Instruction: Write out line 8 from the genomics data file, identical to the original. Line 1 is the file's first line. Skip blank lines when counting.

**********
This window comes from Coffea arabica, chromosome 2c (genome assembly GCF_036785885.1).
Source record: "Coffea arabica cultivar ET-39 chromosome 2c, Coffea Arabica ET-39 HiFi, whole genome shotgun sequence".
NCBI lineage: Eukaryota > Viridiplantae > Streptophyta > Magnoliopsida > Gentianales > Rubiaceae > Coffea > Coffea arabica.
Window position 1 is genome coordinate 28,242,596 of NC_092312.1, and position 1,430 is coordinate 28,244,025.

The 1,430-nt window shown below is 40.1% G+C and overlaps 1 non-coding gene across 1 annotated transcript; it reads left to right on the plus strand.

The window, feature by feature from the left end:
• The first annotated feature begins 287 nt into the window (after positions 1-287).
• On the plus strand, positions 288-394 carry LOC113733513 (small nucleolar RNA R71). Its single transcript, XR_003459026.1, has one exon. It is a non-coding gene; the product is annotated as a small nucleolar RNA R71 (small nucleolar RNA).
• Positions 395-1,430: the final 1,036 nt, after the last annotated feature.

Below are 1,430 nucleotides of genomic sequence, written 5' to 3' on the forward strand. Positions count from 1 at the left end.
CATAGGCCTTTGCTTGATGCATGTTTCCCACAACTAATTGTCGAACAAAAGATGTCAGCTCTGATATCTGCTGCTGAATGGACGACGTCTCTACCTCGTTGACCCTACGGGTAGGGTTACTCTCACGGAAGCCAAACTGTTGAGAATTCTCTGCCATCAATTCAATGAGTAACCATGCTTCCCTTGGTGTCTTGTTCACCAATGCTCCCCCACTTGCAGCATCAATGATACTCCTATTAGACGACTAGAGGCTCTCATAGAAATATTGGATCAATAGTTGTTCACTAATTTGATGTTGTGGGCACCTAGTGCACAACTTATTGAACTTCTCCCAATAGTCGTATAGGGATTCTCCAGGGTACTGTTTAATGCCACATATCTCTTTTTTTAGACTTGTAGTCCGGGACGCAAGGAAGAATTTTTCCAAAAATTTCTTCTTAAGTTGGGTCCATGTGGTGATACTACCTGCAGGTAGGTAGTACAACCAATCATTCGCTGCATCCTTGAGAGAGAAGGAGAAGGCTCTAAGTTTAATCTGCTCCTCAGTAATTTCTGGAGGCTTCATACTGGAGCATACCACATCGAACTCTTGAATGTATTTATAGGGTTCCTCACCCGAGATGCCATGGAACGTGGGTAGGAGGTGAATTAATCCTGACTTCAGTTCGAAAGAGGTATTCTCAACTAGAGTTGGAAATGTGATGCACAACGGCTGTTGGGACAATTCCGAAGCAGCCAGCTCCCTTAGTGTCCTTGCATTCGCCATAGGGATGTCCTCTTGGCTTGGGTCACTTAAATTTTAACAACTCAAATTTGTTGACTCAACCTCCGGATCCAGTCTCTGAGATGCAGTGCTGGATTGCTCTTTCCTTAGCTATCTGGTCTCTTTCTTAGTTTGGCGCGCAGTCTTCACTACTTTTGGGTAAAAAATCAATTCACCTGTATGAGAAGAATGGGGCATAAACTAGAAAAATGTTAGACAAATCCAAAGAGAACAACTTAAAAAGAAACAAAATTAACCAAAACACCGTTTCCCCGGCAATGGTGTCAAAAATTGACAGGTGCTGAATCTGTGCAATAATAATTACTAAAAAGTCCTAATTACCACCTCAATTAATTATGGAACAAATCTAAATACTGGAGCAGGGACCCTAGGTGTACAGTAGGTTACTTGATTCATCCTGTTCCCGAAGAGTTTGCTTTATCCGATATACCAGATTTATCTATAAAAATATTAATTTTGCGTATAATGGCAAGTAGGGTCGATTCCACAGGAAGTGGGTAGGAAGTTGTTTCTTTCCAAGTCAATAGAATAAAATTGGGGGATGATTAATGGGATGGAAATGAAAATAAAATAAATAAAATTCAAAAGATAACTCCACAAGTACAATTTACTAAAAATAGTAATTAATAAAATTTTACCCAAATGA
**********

• On the plus strand, positions 288-394 carry LOC113733513 (small nucleolar RNA R71). Its single transcript, XR_003459026.1, has one exon. It is a non-coding gene; the product is annotated as a small nucleolar RNA R71 (small nucleolar RNA).